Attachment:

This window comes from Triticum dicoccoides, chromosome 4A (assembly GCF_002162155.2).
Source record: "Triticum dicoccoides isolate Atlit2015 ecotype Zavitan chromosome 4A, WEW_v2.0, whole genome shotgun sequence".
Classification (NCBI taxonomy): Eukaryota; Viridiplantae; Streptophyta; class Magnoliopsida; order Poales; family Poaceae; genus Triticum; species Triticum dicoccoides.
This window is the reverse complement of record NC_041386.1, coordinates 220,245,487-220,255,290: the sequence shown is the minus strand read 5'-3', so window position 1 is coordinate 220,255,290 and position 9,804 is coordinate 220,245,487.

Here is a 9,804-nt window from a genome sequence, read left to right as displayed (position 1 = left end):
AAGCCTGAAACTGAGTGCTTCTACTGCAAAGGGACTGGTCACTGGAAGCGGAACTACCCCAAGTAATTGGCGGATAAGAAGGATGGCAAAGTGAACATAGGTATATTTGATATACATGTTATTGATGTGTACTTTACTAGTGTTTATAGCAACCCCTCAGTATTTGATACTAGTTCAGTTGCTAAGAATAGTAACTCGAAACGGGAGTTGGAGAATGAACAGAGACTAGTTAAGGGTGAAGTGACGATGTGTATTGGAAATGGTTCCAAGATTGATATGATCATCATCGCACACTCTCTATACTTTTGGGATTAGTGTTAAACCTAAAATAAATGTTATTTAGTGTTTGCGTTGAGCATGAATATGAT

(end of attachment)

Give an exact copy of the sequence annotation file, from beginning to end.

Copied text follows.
This window comes from Triticum dicoccoides, chromosome 4A (assembly GCF_002162155.2).
Source record: "Triticum dicoccoides isolate Atlit2015 ecotype Zavitan chromosome 4A, WEW_v2.0, whole genome shotgun sequence".
Classification (NCBI taxonomy): Eukaryota; Viridiplantae; Streptophyta; class Magnoliopsida; order Poales; family Poaceae; genus Triticum; species Triticum dicoccoides.
This window is the reverse complement of record NC_041386.1, coordinates 220,245,487-220,255,290: the sequence shown is the minus strand read 5'-3', so window position 1 is coordinate 220,255,290 and position 9,804 is coordinate 220,245,487.

Here is a 9,804-nt window from a genome sequence, read left to right as displayed (position 1 = left end):
AAGCCTGAAACTGAGTGCTTCTACTGCAAAGGGACTGGTCACTGGAAGCGGAACTACCCCAAGTAATTGGCGGATAAGAAGGATGGCAAAGTGAACATAGGTATATTTGATATACATGTTATTGATGTGTACTTTACTAGTGTTTATAGCAACCCCTCAGTATTTGATACTAGTTCAGTTGCTAAGAATAGTAACTCGAAACGGGAGTTGGAGAATGAACAGAGACTAGTTAAGGGTGAAGTGACGATGTGTATTGGAAATGGTTCCAAGATTGATATGATCATCATCGCACACTCTCTATACTTTTGGGATTAGTGTTAAACCTAAAATAAATGTTATTTAGTGTTTGCGTTGAGCATGAATATGAT